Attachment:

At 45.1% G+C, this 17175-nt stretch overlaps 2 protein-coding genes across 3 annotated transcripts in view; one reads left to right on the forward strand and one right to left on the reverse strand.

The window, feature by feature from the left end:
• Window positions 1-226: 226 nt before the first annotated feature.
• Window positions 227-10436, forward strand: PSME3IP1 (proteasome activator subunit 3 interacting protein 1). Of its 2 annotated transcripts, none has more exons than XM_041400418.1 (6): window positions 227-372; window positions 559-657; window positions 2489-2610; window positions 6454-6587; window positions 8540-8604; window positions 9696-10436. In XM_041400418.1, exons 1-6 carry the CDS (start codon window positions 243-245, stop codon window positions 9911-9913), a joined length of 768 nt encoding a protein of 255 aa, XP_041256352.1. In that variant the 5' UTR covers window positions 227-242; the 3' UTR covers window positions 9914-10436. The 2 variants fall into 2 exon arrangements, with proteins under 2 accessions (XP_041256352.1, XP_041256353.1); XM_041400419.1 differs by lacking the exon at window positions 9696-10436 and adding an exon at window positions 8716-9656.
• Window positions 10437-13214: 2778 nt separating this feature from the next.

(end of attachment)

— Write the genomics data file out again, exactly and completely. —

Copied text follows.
At 45.1% G+C, this 17175-nt stretch overlaps 2 protein-coding genes across 3 annotated transcripts in view; one reads left to right on the forward strand and one right to left on the reverse strand.

The window, feature by feature from the left end:
• Window positions 1-226: 226 nt before the first annotated feature.
• Window positions 227-10436, forward strand: PSME3IP1 (proteasome activator subunit 3 interacting protein 1). Of its 2 annotated transcripts, none has more exons than XM_041400418.1 (6): window positions 227-372; window positions 559-657; window positions 2489-2610; window positions 6454-6587; window positions 8540-8604; window positions 9696-10436. In XM_041400418.1, exons 1-6 carry the CDS (start codon window positions 243-245, stop codon window positions 9911-9913), a joined length of 768 nt encoding a protein of 255 aa, XP_041256352.1. In that variant the 5' UTR covers window positions 227-242; the 3' UTR covers window positions 9914-10436. The 2 variants fall into 2 exon arrangements, with proteins under 2 accessions (XP_041256352.1, XP_041256353.1); XM_041400419.1 differs by lacking the exon at window positions 9696-10436 and adding an exon at window positions 8716-9656.
• Window positions 10437-13214: 2778 nt separating this feature from the next.